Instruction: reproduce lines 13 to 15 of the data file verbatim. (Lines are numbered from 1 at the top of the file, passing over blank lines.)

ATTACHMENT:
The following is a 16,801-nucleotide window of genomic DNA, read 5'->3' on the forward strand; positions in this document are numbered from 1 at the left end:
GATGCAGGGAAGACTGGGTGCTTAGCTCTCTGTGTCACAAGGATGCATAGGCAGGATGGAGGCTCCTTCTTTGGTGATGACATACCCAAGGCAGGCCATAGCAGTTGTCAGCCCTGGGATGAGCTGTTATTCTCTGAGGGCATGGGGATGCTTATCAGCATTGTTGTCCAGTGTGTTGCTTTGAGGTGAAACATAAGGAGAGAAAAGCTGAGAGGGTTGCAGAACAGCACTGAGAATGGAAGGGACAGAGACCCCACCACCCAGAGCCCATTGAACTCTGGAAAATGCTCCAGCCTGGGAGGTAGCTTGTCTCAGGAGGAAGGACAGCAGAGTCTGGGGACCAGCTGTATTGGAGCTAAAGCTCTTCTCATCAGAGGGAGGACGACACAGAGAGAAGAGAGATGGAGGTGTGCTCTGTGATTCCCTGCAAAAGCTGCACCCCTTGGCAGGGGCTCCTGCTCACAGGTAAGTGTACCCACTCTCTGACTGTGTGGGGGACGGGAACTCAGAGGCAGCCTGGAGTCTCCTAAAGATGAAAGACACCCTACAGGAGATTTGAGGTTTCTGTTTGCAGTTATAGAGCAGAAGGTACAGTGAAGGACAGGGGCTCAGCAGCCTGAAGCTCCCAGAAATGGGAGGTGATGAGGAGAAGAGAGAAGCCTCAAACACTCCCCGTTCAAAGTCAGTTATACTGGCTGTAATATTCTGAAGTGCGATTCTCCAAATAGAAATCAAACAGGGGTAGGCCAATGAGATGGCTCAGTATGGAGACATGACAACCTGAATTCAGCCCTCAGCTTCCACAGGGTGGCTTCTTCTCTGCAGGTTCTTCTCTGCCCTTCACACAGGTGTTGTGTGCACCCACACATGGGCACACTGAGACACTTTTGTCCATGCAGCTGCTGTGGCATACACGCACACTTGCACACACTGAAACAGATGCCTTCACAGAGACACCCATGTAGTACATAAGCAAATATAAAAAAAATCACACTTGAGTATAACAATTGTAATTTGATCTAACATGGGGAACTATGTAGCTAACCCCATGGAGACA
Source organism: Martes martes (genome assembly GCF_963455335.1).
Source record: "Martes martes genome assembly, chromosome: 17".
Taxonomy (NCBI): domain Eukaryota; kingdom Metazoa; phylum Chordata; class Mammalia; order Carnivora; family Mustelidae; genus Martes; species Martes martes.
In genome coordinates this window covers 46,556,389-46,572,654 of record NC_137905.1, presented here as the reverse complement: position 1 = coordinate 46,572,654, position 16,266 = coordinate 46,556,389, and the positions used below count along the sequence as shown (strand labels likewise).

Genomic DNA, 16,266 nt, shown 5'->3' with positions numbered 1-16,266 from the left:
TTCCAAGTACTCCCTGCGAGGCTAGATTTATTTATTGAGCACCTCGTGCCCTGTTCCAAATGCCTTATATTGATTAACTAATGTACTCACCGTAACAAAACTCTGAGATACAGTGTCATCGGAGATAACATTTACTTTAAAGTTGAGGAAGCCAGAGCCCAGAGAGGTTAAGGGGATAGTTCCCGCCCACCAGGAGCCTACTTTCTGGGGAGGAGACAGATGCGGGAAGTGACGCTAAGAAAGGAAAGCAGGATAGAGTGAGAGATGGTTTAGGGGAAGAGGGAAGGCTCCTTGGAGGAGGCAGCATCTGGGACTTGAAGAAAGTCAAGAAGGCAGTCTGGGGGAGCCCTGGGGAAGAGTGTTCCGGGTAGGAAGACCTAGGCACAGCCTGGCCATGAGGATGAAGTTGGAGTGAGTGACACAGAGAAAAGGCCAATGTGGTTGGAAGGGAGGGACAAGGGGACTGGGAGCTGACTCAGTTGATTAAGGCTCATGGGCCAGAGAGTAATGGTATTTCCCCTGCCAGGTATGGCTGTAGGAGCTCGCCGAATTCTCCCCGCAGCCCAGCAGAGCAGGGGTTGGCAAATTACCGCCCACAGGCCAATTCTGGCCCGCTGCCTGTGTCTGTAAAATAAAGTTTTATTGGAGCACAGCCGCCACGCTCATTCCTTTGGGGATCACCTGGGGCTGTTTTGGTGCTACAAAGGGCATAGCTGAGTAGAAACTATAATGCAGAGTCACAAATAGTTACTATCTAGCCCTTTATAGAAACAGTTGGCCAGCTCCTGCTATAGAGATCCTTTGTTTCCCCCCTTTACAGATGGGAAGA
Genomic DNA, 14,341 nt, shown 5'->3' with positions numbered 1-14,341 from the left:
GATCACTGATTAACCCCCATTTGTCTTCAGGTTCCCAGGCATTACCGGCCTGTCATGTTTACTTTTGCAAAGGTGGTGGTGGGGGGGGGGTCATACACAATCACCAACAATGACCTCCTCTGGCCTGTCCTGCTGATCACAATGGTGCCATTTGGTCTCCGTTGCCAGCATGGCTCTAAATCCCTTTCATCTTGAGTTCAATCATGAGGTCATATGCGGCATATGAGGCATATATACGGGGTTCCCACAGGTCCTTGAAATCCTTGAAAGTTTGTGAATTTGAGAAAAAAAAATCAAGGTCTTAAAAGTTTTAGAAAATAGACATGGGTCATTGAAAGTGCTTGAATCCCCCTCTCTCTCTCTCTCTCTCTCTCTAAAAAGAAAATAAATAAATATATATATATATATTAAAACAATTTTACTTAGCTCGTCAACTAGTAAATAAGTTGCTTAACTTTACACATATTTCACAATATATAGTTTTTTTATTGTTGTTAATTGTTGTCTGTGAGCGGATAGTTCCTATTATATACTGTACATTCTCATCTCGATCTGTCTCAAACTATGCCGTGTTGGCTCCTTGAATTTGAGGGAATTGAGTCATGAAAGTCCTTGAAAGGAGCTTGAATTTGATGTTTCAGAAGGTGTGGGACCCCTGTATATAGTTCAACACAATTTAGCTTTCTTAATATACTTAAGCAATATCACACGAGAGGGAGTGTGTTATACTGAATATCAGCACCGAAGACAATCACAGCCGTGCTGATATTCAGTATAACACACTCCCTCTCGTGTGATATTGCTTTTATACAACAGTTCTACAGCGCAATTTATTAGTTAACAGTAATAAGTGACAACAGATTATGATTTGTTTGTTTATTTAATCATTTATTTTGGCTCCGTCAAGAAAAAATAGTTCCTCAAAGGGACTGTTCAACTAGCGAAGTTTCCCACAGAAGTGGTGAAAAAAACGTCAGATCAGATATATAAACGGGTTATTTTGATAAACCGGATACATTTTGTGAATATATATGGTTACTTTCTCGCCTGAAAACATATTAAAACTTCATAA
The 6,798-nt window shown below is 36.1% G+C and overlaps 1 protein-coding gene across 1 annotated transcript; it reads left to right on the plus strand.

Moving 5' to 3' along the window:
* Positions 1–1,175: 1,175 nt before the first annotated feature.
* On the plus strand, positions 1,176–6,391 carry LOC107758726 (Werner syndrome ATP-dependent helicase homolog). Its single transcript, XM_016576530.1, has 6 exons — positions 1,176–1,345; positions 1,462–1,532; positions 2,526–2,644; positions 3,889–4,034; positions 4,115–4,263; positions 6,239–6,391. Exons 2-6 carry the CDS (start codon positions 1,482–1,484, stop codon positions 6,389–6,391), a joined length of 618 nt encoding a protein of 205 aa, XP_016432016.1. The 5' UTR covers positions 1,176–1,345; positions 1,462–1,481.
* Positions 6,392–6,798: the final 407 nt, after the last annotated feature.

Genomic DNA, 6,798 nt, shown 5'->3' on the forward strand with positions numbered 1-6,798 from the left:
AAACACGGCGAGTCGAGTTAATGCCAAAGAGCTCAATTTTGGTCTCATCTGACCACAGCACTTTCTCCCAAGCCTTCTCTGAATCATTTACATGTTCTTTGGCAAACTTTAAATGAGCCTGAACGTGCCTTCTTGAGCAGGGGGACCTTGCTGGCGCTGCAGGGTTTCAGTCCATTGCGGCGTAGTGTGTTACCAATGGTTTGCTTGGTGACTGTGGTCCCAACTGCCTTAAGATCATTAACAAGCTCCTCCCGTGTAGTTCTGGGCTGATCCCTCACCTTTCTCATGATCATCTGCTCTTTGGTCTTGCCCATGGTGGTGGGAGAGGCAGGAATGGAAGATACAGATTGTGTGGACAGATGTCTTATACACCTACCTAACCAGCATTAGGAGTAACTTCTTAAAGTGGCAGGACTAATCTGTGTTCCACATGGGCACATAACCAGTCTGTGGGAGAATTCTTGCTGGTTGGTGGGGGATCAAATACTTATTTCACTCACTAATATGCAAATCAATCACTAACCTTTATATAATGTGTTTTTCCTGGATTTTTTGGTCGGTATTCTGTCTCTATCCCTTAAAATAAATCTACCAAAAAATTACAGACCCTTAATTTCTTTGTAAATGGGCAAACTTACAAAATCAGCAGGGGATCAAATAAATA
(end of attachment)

* Positions 1–1,175: 1,175 nt before the first annotated feature.
* On the plus strand, positions 1,176–6,391 carry LOC107758726 (Werner syndrome ATP-dependent helicase homolog). Its single transcript, XM_016576530.1, has 6 exons — positions 1,176–1,345; positions 1,462–1,532; positions 2,526–2,644; positions 3,889–4,034; positions 4,115–4,263; positions 6,239–6,391. Exons 2-6 carry the CDS (start codon positions 1,482–1,484, stop codon positions 6,389–6,391), a joined length of 618 nt encoding a protein of 205 aa, XP_016432016.1. The 5' UTR covers positions 1,176–1,345; positions 1,462–1,481.
* Positions 6,392–6,798: the final 407 nt, after the last annotated feature.